By Peter Linderoth, Water Quality Program Manager for Save the Sound
Scientists are taking a new look at the way they collect data in local harbors. Under the leadership of Save the Sound, the new Unified Water Study brings together citizen groups to consistently measure the ecological health of bays and harbors around Long Island Sound. Together, we expect to monitor 36 bays and harbors in New York and Connecticut this summer. These groups run the gamut from local environmental groups to municipal and federal organizations. There’s a camaraderie among the participants that contributes to the success of the sampling season.
The author and Save the Sound Environmental Analyst Elena Colón testing water quality in Mamaroneck Harbor. Water testing demonstrations by “Sound Sleuths” in Long Island Sound are ongoing. TV crews and reporters are welcome to film dockside or on board the test boats. Contact Burns Patterson at 917-575-9155 to schedule. © Save the Sound
Why a Unified Water Study?
The Unified Water Study (UWS) is designed to assess the environmental health of our Long Island Sound bays and harbors. Abundant data are already being collected in the “main stem” of Long Island Sound by federal and state agencies, although there are data gaps in over 100 bays and harbors. Along the coastline of our Sound, these areas are frequently used for recreation and enjoyment. This study is designed for community sampling groups to fill in these gaps with high quality data. That information will be used to inform managers making decisions to protect and restore our estuary while also providing the public with an idea of how the water and its inhabitants, are faring in their local bay, harbor, or inlet.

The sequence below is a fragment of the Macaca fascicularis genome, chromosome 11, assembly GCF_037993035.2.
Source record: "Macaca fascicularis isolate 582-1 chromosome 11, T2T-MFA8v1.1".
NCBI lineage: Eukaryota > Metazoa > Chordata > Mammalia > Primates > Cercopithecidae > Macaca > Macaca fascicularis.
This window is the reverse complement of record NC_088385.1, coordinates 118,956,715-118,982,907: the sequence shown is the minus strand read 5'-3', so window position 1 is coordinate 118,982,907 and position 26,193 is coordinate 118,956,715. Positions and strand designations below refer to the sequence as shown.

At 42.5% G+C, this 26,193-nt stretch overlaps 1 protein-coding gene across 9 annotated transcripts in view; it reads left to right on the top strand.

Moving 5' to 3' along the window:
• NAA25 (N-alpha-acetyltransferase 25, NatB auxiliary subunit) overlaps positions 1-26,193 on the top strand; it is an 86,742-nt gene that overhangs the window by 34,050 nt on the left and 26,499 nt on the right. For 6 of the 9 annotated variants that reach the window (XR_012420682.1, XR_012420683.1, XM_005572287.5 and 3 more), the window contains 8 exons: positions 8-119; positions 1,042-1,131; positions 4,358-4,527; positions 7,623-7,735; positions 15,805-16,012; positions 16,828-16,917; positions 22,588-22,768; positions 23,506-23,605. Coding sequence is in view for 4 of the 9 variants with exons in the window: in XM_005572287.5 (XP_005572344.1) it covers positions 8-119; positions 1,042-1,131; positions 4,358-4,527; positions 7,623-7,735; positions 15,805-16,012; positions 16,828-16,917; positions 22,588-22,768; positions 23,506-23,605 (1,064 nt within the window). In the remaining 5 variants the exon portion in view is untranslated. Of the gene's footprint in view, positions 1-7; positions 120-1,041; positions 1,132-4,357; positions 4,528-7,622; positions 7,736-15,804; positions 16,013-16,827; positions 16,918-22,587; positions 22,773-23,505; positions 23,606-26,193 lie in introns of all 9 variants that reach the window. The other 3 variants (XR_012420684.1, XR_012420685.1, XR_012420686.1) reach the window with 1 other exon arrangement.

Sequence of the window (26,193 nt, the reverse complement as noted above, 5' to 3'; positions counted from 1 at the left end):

All groups follow a set of identical field procedures in the data collection process, which allows for comparable results across waterways. Following these set procedures also helps ensure the data being collected for this effort are high-quality.
First and foremost, the study is designed to assess the impacts of excess nutrients in our Sound’s bays and harbors. Excessively high levels of nutrients, especially nitrogen, have been damaging the Sound ecology for decades. It can lead to harmful algal blooms, salt marsh loss, and fish kills. The study’s baseline water quality parameters, which Save the Sound began tracking in 2016, are dissolved oxygen, temperature, salinity, water clarity, macrophyte surveys (aka seaweed and eelgrass), and chlorophyll a. These parameters help identify high nutrient inputs to a waterway and document their harmful impacts.
The study also has the added benefit of uniting community sampling groups around the Sound into a growing network. This collaboration brings about benefits that are beyond the high quality data collected every season. The collective voice and efforts of the UWS monitoring groups will bring about sustained coordinated water quality sampling, more local data, and a far-reaching set of eyes on the water.
The network of professionals involved goes beyond just the water quality monitoring teams. A diverse array of state, federal, municipal, and non-governmental representatives met to design this study and provide feedback to ensure we have our bases covered in terms of longevity and data usability.
Save the Sound piloted an additional level of the study this past summer, which integrates continuous dissolved oxygen logging, nutrients, and video surveys of the Sound floor for deeper analyses.
For 2018, we are adding another ten groups to the study, bringing the total to 21. Monitoring results will be shared with New York State, Connecticut, and the Environmental Protection Agency. They will also be made public and integrated into the Long Island Sound Report Card in future years. That is a whole other story, so stay tuned!
This article was originally posted at Green Cities Blue Waters, a blog by Connecticut Fund for the Environment and its bi-state program Save the Sound, and is reprinted with permission. For more information, visit greencitiesbluewaters.wordpress.com and ctenvironment.org.